Image: Syriacuse Buguzi wins science journalism award. ©Ben Kahwa
Script grad wins science journalism award
- Syriacus Buguzi is one of four laureates in the Feature Article of the Year category.
A graduate of the Script Science Communication Skills for Journalists online course is among the winners of this year’s SciDev.Net Journalism Awards.
Syriacus Buguzi, a Tanzanian science journalist, is one of four laureates in the Feature Article of the Year category. His winning article, titled ‘COVID-19, lies and statistics: corruption and the pandemic’, is co-written by Fiona Broom, Aleida Rueda, and Joel Adriano.
The story impressed the judges with its in-depth analysis of the issue involving ‘secretive’ governments around the world. It highlights how data on COVID-19 deaths and cases goes unreported in many countries and that corruption and secrecy is putting lives at risk.
Syriacus and his colleagues saw off competition from other feature articles. These included pieces about a predicted mass exodus of health staff following COVID-19 and polluters in Africa escaping justice.
One of the shortlisted entries was a feature article titled research ‘colonialism’ still ‘plaguing’ Africa. Another feature article looked at taxi drivers putting themselves and passengers at risk by fuelling their cars on cheaper domestic gas.
Earlier this year, Syriacus was in the headlines when he launched the first science newspaper in Kiswahili called MwanaSayansi.
Commenting on his award win Syriacus said, “The COVID-19 pandemic has highlighted the importance of access to real data in decision-making and in Tanzania where statistics about the pandemic were largely kept a state secret, journalists like me were facing tough choices as we endeavoured to cover the disease accurately.
“Being awarded for covering this investigative piece is reminiscent of the days when my country wasn’t ready to tackle the crisis through universally accepted scientific principles but opted for political approaches.
“I feel encouraged by the award to continue pursuing science stories of public interest, with passion.”
Science journalism award
The global journalism awards are in recognition of the impactful contributions that SciDev.Net writers have made around the world. Often their stories are written in challenging circumstances. This includes in areas affected by the COVID-19 pandemic as well as political instability.
The winners were chosen by SciDev.Net’s Editorial Advisory Group, based on a shortlist drawn up by SciDev.Net editors.
Ben Deighton, Managing Editor for SciDev.Net, said the high standard of entries is testament to the outlet’s level of professionalism.
“To be able to research and write engaging copy that questions some of the most significant issues of our time is testament to the dedication and hard work of our journalists,” he said. “This is particularly so when conducted in places where their own safety is put at risk by potentially deadly viruses and political instability that can include war.”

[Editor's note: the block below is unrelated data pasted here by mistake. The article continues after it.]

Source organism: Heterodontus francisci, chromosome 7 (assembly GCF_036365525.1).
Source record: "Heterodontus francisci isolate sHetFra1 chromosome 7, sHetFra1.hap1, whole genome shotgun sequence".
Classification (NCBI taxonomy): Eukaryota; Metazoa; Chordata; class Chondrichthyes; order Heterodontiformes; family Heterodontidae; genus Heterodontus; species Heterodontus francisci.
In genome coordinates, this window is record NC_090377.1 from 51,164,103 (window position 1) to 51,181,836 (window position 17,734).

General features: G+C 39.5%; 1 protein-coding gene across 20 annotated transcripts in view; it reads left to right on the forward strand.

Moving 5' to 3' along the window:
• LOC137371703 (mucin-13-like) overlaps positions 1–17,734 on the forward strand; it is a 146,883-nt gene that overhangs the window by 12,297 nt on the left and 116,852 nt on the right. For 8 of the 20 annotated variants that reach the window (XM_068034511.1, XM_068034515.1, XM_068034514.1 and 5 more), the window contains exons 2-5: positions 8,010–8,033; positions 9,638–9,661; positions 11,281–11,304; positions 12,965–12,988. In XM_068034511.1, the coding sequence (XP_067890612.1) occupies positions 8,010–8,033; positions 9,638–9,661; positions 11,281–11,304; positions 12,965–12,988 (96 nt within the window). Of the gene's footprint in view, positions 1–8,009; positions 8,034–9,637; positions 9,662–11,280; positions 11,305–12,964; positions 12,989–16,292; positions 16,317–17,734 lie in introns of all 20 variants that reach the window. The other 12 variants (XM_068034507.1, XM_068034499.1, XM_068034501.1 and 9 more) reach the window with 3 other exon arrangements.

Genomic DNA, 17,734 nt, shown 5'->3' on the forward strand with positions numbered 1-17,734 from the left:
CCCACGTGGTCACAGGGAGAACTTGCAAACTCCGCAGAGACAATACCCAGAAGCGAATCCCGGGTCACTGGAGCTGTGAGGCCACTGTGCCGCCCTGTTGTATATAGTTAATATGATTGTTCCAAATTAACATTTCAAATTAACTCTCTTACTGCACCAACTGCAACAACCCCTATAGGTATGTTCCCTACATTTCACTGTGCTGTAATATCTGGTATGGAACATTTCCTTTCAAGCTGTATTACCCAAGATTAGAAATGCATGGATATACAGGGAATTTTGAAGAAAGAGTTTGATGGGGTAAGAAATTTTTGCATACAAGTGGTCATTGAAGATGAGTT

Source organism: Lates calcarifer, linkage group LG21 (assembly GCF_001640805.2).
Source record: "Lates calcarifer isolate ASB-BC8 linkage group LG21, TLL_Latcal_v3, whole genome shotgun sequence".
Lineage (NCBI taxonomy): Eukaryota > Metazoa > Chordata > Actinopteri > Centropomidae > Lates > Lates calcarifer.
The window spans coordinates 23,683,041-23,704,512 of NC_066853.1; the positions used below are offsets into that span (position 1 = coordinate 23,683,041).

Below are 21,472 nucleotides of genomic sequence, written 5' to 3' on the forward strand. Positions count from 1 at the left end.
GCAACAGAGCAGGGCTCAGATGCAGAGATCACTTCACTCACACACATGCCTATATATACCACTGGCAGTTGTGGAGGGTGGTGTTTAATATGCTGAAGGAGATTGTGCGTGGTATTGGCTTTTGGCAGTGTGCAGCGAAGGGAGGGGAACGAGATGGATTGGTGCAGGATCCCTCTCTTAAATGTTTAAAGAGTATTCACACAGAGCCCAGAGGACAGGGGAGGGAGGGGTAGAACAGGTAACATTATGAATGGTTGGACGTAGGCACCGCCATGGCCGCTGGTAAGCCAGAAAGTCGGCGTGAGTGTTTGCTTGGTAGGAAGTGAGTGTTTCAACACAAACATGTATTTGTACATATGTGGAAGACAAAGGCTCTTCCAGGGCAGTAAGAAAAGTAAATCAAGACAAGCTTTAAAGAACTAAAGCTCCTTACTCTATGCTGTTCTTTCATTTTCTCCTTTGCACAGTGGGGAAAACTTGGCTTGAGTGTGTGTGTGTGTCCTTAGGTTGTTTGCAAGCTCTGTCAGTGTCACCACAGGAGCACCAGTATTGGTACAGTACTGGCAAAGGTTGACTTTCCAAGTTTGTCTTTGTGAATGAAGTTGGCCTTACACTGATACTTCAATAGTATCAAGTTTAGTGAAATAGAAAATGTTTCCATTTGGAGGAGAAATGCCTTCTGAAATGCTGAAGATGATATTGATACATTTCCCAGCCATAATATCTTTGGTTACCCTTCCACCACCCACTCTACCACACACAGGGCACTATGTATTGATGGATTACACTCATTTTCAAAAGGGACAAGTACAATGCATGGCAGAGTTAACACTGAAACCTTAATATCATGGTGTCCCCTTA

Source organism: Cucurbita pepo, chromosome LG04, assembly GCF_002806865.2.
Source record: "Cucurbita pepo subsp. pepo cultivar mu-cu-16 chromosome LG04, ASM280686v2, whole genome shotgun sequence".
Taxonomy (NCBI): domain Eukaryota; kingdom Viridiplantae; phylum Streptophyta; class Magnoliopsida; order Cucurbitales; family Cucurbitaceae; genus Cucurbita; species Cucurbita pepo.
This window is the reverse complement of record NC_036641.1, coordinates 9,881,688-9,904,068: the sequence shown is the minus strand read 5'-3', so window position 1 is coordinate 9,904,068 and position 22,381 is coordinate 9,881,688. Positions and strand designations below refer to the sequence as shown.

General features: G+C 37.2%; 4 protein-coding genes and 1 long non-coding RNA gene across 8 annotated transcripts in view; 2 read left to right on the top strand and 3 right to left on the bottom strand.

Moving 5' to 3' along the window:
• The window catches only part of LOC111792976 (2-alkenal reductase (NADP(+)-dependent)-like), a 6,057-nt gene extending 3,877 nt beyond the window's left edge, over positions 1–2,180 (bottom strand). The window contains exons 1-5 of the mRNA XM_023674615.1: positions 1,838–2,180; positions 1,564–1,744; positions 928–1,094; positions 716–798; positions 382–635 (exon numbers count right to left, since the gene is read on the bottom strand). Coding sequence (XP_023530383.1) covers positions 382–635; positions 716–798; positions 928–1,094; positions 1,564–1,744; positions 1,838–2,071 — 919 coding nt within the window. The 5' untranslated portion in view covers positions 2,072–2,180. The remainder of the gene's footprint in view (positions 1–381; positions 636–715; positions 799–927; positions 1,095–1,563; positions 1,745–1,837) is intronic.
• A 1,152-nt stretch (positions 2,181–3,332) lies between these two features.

Other award categories
In other award categories, Riaz Mazouzi’s story about a farmer in Algeria who invented a device which can water his palm trees won the ‘News Article of the Year’. The story ‘He could not find workers, so he invented a regulator that watered his palms,’ was published in Arabic.
Helen Mendes scooped the ‘Interview of the Year’ with a report about how to stop ‘helicopter research colonisation.’ In this article, Ms Mendes interviewed Adriana Romero-Olivares, a biologist at New Mexico State University and co-author of a paper about ‘helicopter research’ – the practice where local scientists go unacknowledged for their research inputs.
Her interview triumphed over others that looked at how the Israel-Gaza conflict has halted vaccine rollout and a social scientist at the forefront of the fight against COVID-19. She also beat interviews that addressed scientific research after 15 years of siege in Gaza. And news item in this category was about the second filling of the Grand Ethiopian Renaissance Dam.
Finally, in the ‘Multimedia of the Year’ category, Aleida Rueda’s story, Maternal deaths from hemorrhage are preventable, won. It includes a video published on the SciDev.Net YouTube channel. The video explores the way in which doctors, patients and specialists carry out research and implement initiatives to prevent maternal deaths due to placenta accreta.
Other shortlisted stories in the category included a look at how plastic debris in soil aids the growth of dangerous fungi. Another story focussed on two global reports which show the challenge of water and sanitation in fighting COVID-19.
The other two shortlisted items were a story about young people in Egypt getting involved in cleaning the River Nile of solid waste which threatens its fish. The second piece was about sustainable ‘Kun Houses’ in Jordan which can be built in eight weeks.
Mr Deighton added, “Congratulations once again to the winners and shortlisted entries for their excellent journalism. It is their work which helps SciDev.Net continue to offer world-leading authoritative news, views and analysis about science and technology for global development.”